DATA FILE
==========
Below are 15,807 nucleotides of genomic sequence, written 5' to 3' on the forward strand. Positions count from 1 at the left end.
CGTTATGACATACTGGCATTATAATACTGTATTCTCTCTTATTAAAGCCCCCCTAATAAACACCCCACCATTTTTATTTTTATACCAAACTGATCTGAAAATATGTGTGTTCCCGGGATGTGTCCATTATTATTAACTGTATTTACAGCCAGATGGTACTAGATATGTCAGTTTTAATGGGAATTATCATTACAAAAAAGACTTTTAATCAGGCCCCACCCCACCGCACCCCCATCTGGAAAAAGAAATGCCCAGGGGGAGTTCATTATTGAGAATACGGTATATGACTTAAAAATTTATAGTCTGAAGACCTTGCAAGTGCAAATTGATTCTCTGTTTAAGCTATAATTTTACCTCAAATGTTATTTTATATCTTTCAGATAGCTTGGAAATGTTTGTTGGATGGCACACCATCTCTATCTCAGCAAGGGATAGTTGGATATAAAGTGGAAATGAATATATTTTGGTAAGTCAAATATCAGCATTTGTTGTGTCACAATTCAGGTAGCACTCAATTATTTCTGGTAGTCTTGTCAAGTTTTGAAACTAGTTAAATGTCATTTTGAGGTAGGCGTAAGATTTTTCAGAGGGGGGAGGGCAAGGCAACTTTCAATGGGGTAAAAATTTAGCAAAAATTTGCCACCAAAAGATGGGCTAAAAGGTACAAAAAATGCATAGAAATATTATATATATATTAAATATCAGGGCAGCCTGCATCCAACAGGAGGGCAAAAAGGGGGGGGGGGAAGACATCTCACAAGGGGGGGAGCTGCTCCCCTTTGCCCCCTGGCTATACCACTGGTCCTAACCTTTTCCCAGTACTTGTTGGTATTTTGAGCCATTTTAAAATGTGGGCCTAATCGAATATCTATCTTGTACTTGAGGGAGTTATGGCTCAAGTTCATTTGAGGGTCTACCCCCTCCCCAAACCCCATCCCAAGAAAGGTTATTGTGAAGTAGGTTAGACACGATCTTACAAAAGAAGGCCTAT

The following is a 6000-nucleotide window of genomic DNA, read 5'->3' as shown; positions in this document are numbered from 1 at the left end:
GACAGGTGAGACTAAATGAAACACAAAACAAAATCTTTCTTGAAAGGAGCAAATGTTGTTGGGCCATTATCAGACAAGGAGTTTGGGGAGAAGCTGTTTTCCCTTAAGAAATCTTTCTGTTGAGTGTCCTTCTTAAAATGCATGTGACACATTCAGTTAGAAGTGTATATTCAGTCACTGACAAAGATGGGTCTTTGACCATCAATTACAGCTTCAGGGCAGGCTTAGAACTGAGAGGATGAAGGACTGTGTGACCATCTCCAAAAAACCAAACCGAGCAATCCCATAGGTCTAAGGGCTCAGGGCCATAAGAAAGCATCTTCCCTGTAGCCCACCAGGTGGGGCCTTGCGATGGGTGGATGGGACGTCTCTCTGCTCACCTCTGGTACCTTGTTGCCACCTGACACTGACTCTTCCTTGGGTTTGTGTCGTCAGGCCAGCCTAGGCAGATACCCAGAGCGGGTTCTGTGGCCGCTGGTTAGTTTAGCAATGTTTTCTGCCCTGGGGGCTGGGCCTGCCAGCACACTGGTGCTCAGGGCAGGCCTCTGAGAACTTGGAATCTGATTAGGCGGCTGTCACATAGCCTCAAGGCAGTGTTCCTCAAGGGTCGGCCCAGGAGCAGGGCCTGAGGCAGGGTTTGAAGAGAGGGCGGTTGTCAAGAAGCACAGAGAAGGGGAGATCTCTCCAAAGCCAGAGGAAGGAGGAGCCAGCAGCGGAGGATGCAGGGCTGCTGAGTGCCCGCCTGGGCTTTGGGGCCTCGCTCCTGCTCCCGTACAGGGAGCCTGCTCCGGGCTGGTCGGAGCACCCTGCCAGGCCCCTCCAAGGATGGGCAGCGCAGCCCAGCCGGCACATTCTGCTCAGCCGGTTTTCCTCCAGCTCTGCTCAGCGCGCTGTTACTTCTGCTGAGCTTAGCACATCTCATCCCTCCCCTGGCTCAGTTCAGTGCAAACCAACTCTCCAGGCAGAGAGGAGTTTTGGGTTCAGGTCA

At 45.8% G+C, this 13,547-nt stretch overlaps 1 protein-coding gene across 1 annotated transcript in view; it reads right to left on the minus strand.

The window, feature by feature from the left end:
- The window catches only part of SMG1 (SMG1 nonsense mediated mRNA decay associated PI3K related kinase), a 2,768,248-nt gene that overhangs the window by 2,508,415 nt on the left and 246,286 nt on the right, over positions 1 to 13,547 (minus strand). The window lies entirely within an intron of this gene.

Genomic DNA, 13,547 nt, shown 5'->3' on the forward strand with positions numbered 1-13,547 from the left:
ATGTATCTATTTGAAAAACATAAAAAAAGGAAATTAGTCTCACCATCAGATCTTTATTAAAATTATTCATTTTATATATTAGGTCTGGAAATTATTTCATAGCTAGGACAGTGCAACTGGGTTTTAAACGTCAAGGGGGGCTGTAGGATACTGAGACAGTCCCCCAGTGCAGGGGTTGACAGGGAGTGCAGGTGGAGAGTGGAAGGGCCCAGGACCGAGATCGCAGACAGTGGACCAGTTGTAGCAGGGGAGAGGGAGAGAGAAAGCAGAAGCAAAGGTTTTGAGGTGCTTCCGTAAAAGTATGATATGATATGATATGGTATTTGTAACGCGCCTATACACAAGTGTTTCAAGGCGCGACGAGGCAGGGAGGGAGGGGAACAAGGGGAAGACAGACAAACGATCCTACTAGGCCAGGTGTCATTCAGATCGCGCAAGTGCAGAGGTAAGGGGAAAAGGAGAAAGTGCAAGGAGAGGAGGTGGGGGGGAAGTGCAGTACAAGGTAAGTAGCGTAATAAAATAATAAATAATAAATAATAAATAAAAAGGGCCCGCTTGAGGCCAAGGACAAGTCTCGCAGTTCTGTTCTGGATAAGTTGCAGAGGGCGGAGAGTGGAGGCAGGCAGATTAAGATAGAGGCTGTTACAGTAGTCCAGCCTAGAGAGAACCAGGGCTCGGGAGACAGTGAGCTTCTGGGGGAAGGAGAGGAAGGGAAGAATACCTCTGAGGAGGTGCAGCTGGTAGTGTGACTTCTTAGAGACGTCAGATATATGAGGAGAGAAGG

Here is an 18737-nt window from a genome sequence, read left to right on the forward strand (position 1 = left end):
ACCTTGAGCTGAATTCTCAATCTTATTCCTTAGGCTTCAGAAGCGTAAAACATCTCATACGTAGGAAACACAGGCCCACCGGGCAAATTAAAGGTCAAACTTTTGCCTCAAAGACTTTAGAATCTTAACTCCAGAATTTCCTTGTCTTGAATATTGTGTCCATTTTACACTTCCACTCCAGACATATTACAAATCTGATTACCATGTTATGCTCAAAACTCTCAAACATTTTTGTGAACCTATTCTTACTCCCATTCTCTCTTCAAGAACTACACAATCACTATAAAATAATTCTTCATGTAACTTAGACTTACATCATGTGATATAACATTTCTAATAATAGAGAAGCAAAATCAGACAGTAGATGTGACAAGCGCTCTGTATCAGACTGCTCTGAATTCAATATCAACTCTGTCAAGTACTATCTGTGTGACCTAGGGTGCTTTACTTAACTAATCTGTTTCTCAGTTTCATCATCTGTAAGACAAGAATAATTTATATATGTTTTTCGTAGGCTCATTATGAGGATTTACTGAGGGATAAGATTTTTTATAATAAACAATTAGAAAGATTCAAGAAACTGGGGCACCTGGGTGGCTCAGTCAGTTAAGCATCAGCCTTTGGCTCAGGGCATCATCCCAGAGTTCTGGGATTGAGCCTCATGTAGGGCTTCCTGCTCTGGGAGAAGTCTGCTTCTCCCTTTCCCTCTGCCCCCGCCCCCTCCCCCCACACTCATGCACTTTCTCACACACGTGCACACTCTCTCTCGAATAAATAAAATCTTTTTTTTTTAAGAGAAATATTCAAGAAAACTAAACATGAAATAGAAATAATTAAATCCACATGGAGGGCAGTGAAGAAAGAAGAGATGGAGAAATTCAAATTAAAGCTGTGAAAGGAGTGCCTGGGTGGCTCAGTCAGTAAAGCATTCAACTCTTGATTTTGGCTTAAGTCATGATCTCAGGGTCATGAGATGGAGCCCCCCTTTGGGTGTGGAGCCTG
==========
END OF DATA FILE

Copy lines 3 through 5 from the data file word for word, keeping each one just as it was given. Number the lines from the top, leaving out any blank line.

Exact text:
The following is a 6000-nucleotide window of genomic DNA, read 5'->3' as shown; positions in this document are numbered from 1 at the left end:
GACAGGTGAGACTAAATGAAACACAAAACAAAATCTTTCTTGAAAGGAGCAAATGTTGTTGGGCCATTATCAGACAAGGAGTTTGGGGAGAAGCTGTTTTCCCTTAAGAAATCTTTCTGTTGAGTGTCCTTCTTAAAATGCATGTGACACATTCAGTTAGAAGTGTATATTCAGTCACTGACAAAGATGGGTCTTTGACCATCAATTACAGCTTCAGGGCAGGCTTAGAACTGAGAGGATGAAGGACTGTGTGACCATCTCCAAAAAACCAAACCGAGCAATCCCATAGGTCTAAGGGCTCAGGGCCATAAGAAAGCATCTTCCCTGTAGCCCACCAGGTGGGGCCTTGCGATGGGTGGATGGGACGTCTCTCTGCTCACCTCTGGTACCTTGTTGCCACCTGACACTGACTCTTCCTTGGGTTTGTGTCGTCAGGCCAGCCTAGGCAGATACCCAGAGCGGGTTCTGTGGCCGCTGGTTAGTTTAGCAATGTTTTCTGCCCTGGGGGCTGGGCCTGCCAGCACACTGGTGCTCAGGGCAGGCCTCTGAGAACTTGGAATCTGATTAGGCGGCTGTCACATAGCCTCAAGGCAGTGTTCCTCAAGGGTCGGCCCAGGAGCAGGGCCTGAGGCAGGGTTTGAAGAGAGGGCGGTTGTCAAGAAGCACAGAGAAGGGGAGATCTCTCCAAAGCCAGAGGAAGGAGGAGCCAGCAGCGGAGGATGCAGGGCTGCTGAGTGCCCGCCTGGGCTTTGGGGCCTCGCTCCTGCTCCCGTACAGGGAGCCTGCTCCGGGCTGGTCGGAGCACCCTGCCAGGCCCCTCCAAGGATGGGCAGCGCAGCCCAGCCGGCACATTCTGCTCAGCCGGTTTTCCTCCAGCTCTGCTCAGCGCGCTGTTACTTCTGCTGAGCTTAGCACATCTCATCCCTCCCCTGGCTCAGTTCAGTGCAAACCAACTCTCCAGGCAGAGAGGAGTTTTGGGTTCAGGTCA

At 45.8% G+C, this 13,547-nt stretch overlaps 1 protein-coding gene across 1 annotated transcript in view; it reads right to left on the minus strand.